As for Bachmann, her fiery attack on Perry was a key moment for the Tea Party favorite. She has been hurt by Perry's entrance into the race - he has overshadowed her with an emphasis on his executive experience and has cut into her support among conservatives. But by tearing the Texan down, Bachmann injected herself back into the race. She still faces an uphill battle against Perry, but if she is to have any chance of staying in the race, she must deconstruct him. All of this helps Romney, who also has seen his standing in the polls diminished by Perry. If Bachmann and Perry are locked in a battle for the right wing of the GOP, that gives Romney a clearer path to the nomination.

The next Republican debate will take place on Thursday 22 September, 2011 in Orlando, Florida. It will be sponsored by Fox News, Google and the Florida Republican Party.

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Munich shootings: The bloody drama where everyone knows their part

A teenage gunman murdered nine people in Munich on Friday night. 

At time of writing, we know only certain facts about the gunman who shot and killed nine people and wounded many more at a shopping centre in Munich.

He was 18 years old. He was German-Iranian. He was reported to have shouted: "I am German." After murdering his innocent victims he killed himself.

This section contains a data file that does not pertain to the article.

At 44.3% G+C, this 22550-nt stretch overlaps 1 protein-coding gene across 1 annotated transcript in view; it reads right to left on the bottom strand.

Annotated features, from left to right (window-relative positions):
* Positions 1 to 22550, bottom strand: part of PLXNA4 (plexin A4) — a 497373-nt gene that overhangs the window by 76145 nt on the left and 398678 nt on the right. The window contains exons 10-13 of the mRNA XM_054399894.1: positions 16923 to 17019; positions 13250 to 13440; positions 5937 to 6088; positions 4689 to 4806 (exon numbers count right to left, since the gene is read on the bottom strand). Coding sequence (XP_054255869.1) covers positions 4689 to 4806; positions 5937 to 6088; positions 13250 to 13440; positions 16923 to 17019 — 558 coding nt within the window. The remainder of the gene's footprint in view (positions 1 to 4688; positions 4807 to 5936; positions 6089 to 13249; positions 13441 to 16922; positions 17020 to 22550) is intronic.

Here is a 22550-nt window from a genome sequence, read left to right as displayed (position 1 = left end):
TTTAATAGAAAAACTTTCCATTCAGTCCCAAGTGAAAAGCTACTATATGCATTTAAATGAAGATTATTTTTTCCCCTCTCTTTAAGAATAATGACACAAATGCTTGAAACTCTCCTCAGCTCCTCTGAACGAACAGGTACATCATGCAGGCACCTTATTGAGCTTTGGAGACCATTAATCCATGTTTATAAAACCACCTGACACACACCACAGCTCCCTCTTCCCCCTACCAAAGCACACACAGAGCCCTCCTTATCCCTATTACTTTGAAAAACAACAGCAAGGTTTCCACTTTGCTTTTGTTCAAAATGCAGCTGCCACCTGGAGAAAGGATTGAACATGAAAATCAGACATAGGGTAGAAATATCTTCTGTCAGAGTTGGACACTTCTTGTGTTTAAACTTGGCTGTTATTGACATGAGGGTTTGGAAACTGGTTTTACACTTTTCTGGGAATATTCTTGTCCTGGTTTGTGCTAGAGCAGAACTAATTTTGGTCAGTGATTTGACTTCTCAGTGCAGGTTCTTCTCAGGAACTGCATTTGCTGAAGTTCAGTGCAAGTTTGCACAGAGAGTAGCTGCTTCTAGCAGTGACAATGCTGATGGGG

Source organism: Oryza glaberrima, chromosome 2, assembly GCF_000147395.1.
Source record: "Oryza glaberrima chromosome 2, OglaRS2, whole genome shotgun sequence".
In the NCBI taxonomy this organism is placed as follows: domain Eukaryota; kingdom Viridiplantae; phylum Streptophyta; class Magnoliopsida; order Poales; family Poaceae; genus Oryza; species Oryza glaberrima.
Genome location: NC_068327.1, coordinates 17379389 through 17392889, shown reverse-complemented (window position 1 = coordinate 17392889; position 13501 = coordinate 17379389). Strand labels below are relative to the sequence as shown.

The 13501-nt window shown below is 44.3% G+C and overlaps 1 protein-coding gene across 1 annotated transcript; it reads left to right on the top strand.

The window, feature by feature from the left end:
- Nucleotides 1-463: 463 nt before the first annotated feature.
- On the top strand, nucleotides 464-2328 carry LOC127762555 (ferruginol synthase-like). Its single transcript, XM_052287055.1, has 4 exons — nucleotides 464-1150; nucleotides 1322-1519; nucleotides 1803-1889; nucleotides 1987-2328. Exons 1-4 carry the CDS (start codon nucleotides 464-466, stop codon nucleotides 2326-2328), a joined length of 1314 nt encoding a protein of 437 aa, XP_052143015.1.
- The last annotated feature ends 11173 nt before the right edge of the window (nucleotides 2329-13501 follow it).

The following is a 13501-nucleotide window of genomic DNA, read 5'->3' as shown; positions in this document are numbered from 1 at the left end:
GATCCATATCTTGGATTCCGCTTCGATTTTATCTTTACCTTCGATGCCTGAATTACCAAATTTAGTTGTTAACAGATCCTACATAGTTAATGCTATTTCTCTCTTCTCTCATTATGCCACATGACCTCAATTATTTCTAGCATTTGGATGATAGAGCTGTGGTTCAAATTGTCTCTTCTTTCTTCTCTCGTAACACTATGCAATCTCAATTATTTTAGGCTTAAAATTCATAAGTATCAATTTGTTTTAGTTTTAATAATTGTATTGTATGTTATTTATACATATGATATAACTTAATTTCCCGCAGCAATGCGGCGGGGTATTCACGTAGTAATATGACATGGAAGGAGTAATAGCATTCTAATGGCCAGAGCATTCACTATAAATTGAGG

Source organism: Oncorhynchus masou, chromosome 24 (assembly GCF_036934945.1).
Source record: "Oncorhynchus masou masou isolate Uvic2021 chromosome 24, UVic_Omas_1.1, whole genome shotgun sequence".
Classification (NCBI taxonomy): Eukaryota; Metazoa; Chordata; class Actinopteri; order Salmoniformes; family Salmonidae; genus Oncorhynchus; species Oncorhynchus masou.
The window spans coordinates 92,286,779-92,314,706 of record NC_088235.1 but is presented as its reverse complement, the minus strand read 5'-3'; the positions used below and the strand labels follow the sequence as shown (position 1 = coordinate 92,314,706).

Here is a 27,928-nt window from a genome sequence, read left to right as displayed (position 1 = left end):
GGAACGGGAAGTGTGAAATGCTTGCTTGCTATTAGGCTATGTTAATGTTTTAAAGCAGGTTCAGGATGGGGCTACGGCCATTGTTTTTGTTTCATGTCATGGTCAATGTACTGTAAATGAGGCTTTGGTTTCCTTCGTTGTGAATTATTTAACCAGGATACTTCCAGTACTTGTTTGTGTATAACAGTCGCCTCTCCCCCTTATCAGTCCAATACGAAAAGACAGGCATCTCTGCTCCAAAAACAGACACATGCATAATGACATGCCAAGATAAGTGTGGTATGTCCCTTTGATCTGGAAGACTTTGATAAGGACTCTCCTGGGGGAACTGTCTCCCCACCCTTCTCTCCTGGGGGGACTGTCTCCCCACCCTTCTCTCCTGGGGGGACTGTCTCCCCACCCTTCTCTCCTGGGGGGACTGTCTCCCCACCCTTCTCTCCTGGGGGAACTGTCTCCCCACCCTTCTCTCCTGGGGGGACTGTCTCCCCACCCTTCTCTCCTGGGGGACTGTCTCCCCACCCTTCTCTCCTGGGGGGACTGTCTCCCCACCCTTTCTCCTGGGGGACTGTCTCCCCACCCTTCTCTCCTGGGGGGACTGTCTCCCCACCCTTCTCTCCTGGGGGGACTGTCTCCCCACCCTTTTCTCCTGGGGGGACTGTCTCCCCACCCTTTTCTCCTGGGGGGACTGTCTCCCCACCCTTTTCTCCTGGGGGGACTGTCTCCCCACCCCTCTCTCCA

We don't know his motive. We may never truly understand his motive. And yet, over the last few years, we have all come to know the way this story goes.

There is a crowd, usually at ease - concertgoers, revellers or, in this case, shoppers. Then the man - it's usually a man - arrives with a gun or whatever other tool of murder he can get his hands on. 

As he unleashes terror on the crowd, he shouts something. This is the crucial part. He may be a loner, an outsider or a crook, but a few sentences is all it takes to elevate him into the top ranks of the Islamic State or the neo-Nazi elite.

Even before the bystanders have reported this, world leaders are already reacting. In the case of Munich, the French president Francois Hollande called Friday night's tragedy a "disgusting terrorist attack" aimed at stirring up fear. 

Boris Johnson, the UK's new foreign secretary, went further. At 9.30pm, while the attack was ongoing, he said

"If, as seems very likely, this is another terrorist incident, then I think it proves once again that we have a global phenomenon now and a global sickness that we have to tackle both at source - in the areas where the cancer is being incubated in the Middle East - and also of course around the world."

On Saturday morning, reports of multiple gunmen had boiled down to one, now dead, teenager. the chief of Munich police stated the teenage gunman's motive was "fully unknown". Iran, his second country of citizenship, condemned "the killing of innocent and defenceless people". 

And Europe's onlookers are left with sympathy for the victims, and a question. How much meaning should we ascribe to such an attack? Is it evidence of what we fear - that Western Europe is under sustained attack from terrorists? Or is this simply the work of a murderous, attention-seeking teenager?

In Munich, mourners lay flowers. Flags fly at half mast. The facts will come out, eventually. But by that time, the world may have drawn its own conclusions.